CS/CS/HB 1411 – Termination of Pregnancies (2016)

Protecting the rights of unborn children and fetuses is the main focus of this action. This bill revised the requirements for disposal of fetal remains, as well as the criminal punishment for failure to properly dispose of fetal remains properly. It mandated that the Agency for Health Care Administration were to develop and enforce rules relating to license inspections and investigations of certain clinics while requiring certain organizations that provide abortion referral services or abortion counseling services to register with the agency, pay a specified fee, and include certain information in advertisements.[9]


CS/CS/HB 545 – Human Trafficking (2016)

This legislation includes human trafficking as predicate offense for felony murder, as well as prohibits permanently branding, or directing permanent branding, of victim of human trafficking. It requires DOH to suspend license of massage therapist or massage establishment for specified violations in conjunction with establishment and provides that licensed massage therapist may not receive new or renewal license if applicant is convicted of certain prostitution offenses in conjunction with massage establishment. Important aspects of the bill include that it provides that minors may not be charged with specified prostitution offenses, and it requires person convicted of specified racketeering offenses to register as sexual predator or sexual offender.[10]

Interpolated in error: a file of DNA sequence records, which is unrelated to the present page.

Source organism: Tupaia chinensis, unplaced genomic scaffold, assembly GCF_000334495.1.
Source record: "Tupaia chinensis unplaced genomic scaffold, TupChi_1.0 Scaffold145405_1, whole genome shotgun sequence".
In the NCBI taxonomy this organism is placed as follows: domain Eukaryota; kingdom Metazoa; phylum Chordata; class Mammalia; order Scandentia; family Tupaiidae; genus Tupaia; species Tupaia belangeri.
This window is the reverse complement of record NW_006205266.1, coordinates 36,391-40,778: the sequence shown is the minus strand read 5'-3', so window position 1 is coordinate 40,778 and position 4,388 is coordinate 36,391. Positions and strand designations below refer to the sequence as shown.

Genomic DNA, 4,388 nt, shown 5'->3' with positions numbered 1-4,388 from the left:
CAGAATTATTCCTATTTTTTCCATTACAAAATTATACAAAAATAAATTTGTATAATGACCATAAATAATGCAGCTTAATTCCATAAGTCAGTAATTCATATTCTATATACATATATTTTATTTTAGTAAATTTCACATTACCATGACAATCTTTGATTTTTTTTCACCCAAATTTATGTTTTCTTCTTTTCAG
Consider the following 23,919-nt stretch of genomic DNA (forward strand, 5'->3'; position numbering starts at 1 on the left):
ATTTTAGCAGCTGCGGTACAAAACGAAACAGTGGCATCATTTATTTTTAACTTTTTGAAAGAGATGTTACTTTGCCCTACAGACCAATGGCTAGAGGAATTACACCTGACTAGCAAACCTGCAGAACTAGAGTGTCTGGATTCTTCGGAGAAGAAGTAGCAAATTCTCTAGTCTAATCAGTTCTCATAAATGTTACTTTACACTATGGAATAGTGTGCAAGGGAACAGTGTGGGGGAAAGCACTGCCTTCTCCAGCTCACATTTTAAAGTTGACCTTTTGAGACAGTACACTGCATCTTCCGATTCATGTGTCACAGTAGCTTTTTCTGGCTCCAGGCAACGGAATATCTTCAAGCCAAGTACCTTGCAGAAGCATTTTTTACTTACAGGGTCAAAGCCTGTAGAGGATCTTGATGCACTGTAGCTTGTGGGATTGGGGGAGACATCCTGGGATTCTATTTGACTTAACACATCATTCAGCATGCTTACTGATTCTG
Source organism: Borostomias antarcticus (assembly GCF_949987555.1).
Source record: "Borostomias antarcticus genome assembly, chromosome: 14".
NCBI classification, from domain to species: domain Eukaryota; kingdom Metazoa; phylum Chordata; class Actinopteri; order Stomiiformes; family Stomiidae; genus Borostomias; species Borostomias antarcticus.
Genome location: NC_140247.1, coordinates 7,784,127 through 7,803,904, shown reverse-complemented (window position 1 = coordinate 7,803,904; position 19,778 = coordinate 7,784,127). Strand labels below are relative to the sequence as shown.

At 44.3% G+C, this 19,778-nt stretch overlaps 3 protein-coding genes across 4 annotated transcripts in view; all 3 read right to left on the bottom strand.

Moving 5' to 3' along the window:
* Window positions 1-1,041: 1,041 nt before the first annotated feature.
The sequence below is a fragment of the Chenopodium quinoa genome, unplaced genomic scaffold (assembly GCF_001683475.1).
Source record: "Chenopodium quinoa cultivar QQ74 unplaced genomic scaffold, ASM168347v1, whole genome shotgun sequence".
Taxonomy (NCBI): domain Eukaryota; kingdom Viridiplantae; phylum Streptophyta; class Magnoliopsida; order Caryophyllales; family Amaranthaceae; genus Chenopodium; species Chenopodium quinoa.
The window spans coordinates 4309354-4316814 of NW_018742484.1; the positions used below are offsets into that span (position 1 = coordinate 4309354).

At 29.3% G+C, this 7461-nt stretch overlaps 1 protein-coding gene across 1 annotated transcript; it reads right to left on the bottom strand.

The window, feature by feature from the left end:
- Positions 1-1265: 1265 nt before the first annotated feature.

HB 1239 – School Bus Safety (2017)

Also known as the Cameron Mayhew Act, this bill is intended to increase penalties for motorists who fail to stop for a school bus. It establishes a fine of $1,500 for a person who fails to stop for a school bus and results in serious bodily harm or death of another person. In addition, it adds additional points to an individual’s driving record for passing a stopped school bus, even if there are no resulting bodily injury or harm to another person.[11]


CS/HB 83 – Offenses by Aliens Unlawfully Present in the United States (2017)

This bill reclassifies offenses if they are committed by illegal aliens and specifies the enhancement of sentencing and gain-time eligibility for such individuals.[12]